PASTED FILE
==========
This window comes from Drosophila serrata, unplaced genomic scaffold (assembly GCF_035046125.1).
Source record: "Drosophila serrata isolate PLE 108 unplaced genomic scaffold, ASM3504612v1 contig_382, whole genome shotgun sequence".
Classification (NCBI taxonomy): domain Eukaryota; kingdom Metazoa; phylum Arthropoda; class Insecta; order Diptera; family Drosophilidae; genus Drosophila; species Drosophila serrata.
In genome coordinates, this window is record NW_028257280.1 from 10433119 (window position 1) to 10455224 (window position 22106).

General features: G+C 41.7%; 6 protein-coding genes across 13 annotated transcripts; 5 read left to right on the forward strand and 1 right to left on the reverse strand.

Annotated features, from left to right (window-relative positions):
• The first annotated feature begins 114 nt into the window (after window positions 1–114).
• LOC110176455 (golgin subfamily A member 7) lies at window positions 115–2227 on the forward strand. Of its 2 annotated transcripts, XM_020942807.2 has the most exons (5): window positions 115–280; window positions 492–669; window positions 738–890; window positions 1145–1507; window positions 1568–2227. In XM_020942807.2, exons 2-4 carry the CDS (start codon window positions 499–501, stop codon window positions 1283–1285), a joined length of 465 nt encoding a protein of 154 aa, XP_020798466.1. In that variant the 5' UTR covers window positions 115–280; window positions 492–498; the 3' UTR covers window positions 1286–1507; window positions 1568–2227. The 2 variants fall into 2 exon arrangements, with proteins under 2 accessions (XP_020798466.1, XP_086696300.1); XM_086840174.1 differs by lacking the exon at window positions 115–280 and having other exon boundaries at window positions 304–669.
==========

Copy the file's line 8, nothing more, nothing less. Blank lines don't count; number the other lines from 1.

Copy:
• LOC110176455 (golgin subfamily A member 7) lies at window positions 115–2227 on the forward strand. Of its 2 annotated transcripts, XM_020942807.2 has the most exons (5): window positions 115–280; window positions 492–669; window positions 738–890; window positions 1145–1507; window positions 1568–2227. In XM_020942807.2, exons 2-4 carry the CDS (start codon window positions 499–501, stop codon window positions 1283–1285), a joined length of 465 nt encoding a protein of 154 aa, XP_020798466.1. In that variant the 5' UTR covers window positions 115–280; window positions 492–498; the 3' UTR covers window positions 1286–1507; window positions 1568–2227. The 2 variants fall into 2 exon arrangements, with proteins under 2 accessions (XP_020798466.1, XP_086696300.1); XM_086840174.1 differs by lacking the exon at window positions 115–280 and having other exon boundaries at window positions 304–669.